• The links sum up the actual situation pretty well, but let me summarize for the lazy: as a medium-sized investor (not a trader), in the 1970s I would pay $150 for a trade of 300 shares. The bid/asked spread of a blue-chip company like Royal Dutch Petroleum (one of the parents of Shell) would typically be an eighth of a point ($0.125) . By the late 1980s my fee was down to $40, but when I wanted to buy a company in the “pink sheets” I would have to rely on records as much as two weeks old, with a bid/ask spread of as much of $5 on a stock I bought at $37 — had I immediately sold back the 300 shares of Allen Organ class B shares, I would have lost $1130 on an $11,000 investment.

    Today I pay $6 a trade at my broker on trades of one thousand shares. The spread on a blue-chip company like Exxon-Mobil is two cents ($0.02) and I get a trade at a better price about a third of the time. Infrequently traded stocks show up with a 30-cents bid/ask range and when I buy or sell, the trade is usually executed inside that range.

    What do the high speed traders do? They clip as much as two or three hundreds of a penny a share from me — much smaller than the old specialists did with their ‘steenths ($0.0625). If I buy a thousand shares of a blue chip, they may take a nickel.

    Where they make substantial money is from the institutional traders: the hedge fund managers and, yes, the mutual funds. When you’re trading a thousand shares, you slip through the high speed traders’ nets. It’s the people who are trying to buy hundreds of thousands, sometimes millions of shares who get caught. Well, you expect some one trying to trade that many shares to affect the price.

    Sorry for the lack of snarky jokes in this post.


  • Back in the 70’s there will still typewriters at desks. Women were secretaries. And, the prices you saw when you went to buy and sell stocks were in REAL TIME.

    Now, with computers? Things should be better. Less lost paperwork back at the vaults. And, instead? You don’t get a true picture of the market at any time. Because “FLASH BOYS” know the speeds it takes for your order going “in.” And, they “front run” ya. So by the time your offering price is there … they’ve absconded with all the shares. And, you’re paying them “extra.”

    What they understood is that the computers work on cables. Underground. And, overhead. Where you can both maximize your front-running speed … As well as slow down the order, itself, because it’s going on a “local train.” While the HFT (high frequency trader) grabbed the screen with your order on it … And, plowed ahead of it.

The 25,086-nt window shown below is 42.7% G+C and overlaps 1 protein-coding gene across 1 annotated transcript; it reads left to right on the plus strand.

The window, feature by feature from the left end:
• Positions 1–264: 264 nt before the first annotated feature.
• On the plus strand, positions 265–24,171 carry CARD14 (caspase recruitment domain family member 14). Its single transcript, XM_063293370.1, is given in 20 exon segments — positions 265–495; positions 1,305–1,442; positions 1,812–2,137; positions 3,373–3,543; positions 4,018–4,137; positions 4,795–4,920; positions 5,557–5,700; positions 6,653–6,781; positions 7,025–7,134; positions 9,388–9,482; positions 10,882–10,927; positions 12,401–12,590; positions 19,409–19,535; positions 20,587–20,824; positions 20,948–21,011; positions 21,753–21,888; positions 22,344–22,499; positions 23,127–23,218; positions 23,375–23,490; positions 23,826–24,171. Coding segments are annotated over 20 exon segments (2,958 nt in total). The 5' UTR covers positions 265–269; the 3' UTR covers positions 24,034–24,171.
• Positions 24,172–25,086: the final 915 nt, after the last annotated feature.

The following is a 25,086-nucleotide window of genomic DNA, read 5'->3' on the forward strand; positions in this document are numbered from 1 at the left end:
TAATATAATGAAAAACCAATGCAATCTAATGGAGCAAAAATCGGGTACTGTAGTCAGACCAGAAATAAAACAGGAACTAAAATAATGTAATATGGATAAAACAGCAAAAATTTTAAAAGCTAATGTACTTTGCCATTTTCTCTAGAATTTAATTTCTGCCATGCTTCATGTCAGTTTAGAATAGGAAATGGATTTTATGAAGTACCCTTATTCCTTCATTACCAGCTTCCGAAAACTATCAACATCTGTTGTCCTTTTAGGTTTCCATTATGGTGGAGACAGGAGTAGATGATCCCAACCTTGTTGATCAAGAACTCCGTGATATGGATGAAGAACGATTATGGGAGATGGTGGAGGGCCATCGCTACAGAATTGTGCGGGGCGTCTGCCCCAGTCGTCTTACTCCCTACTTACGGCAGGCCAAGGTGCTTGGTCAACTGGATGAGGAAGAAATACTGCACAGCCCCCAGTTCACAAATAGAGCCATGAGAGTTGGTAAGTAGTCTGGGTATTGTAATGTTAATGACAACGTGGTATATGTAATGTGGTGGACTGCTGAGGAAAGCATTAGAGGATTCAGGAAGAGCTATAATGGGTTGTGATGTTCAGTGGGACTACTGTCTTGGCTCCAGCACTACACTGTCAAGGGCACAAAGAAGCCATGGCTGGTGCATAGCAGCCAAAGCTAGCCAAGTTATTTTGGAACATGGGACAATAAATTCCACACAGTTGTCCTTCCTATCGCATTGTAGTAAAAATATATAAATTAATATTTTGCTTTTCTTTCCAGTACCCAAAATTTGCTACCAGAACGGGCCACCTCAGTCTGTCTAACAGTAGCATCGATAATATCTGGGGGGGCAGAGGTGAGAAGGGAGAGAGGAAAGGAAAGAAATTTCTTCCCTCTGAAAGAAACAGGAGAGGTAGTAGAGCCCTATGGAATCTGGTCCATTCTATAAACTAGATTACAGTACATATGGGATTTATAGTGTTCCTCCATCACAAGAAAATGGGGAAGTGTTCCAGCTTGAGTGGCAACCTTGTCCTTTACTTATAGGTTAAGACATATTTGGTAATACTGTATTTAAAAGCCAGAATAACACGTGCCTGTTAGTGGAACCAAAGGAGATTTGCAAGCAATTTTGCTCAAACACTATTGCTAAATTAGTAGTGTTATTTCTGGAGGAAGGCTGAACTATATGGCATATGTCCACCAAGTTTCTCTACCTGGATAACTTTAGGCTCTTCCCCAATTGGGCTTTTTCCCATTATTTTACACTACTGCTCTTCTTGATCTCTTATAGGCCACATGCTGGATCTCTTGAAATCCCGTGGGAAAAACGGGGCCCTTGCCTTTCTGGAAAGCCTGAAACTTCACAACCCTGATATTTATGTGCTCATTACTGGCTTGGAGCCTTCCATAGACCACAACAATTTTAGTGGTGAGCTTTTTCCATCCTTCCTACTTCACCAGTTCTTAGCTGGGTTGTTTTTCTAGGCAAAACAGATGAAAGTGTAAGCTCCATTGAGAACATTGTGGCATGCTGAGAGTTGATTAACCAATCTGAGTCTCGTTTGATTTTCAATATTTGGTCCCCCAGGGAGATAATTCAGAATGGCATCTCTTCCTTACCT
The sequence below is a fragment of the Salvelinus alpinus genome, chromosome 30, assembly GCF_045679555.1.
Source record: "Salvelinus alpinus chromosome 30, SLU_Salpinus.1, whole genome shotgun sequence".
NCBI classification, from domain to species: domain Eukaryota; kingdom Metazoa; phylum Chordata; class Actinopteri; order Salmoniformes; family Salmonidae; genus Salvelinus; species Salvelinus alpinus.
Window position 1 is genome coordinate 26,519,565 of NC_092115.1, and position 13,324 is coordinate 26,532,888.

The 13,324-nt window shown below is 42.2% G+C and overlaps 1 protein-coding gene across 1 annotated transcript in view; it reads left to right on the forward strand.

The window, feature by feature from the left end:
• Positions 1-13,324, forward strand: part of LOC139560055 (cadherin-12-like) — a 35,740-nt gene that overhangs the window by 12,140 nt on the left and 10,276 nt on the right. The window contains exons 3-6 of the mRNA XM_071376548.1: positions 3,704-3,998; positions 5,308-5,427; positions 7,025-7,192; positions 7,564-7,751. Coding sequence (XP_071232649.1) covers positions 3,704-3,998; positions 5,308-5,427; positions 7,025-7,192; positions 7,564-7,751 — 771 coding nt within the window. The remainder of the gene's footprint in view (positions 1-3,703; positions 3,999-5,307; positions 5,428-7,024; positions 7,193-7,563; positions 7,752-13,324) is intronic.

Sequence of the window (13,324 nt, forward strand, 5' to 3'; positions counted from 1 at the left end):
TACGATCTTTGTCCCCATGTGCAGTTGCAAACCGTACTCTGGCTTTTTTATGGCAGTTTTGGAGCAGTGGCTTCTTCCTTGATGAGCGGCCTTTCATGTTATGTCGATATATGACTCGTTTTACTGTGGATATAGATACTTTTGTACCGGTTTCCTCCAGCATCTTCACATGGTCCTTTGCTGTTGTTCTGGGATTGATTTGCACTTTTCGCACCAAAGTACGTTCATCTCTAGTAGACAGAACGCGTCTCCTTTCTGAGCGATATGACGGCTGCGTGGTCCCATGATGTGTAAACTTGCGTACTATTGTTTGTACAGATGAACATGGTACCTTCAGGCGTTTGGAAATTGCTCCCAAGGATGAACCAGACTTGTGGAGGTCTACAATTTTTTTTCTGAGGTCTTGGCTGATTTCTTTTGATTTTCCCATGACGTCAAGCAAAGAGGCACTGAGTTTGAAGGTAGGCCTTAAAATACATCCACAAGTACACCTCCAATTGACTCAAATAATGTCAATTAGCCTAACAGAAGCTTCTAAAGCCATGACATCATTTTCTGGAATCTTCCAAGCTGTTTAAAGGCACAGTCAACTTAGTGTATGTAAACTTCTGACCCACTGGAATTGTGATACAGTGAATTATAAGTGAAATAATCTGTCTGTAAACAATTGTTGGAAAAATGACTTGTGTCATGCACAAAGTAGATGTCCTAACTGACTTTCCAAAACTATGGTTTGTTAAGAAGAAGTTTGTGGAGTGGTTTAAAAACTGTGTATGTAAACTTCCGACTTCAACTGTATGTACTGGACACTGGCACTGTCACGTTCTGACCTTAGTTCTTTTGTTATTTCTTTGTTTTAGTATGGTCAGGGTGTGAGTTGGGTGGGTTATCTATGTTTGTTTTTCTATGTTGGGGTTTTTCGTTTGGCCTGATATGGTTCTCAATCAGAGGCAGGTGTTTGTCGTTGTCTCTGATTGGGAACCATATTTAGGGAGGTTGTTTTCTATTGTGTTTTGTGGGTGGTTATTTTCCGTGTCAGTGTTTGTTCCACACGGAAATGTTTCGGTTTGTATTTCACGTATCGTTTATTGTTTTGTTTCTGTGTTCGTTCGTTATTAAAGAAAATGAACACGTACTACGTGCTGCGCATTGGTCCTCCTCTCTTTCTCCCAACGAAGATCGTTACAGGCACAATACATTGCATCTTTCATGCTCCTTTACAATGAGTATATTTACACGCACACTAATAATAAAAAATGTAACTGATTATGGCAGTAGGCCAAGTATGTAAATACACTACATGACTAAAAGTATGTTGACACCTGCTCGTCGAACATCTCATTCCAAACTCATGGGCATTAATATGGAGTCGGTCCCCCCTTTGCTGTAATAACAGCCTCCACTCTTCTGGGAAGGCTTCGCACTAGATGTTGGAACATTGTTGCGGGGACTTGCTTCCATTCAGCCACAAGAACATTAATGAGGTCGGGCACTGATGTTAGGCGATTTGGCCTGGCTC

Yes, it’s a form of cutting line.

    Michael Lewis’ story points out that the average guy on Wall Street didn’t know a thing about fiber optic cables. The few who knew made loads of money. And, it was risk free. Since they didn’t own what they were selling … until seconds before your trade got executed.

    The speed? Faster than the blink of an eye! And, Lewis’ story is great for another reason. People who worked underground with the cables had no idea what traders did all day.

    Oh, yeah. Back in the old days when commissions could be a $140 charge? Those traders kept calling their customers up just to churn them. My mom was one of those people who hated those phone calls. When she heard of Charles Schwab she switched out her accounts, elsewhere, to them.

  • I remain perplexed as to why true investors, as opposed to traders and speculators, should care about this issue. Buy and hold, especially as to index fund investing, means whatever the traders are doing has little effect on you.

  • I recommend Lewis’ book. It’s a quick read, and he is a talented storyteller.

    From the perspective of this JD, the regulatory problems are that the “dark pool” exchanges aren’t required to publish their rules, trades don’t require documentation of which exchanges are used and the costs in fees/kickbacks (which would expose traders’ breach of fiduciary duties), and the proliferation of trade types (almost always to facilitate HFT front-running/rent-seeking).

    Rather than thousands of new pages of opaque rules and further obfuscation, transparency would prove the best disinfectant.

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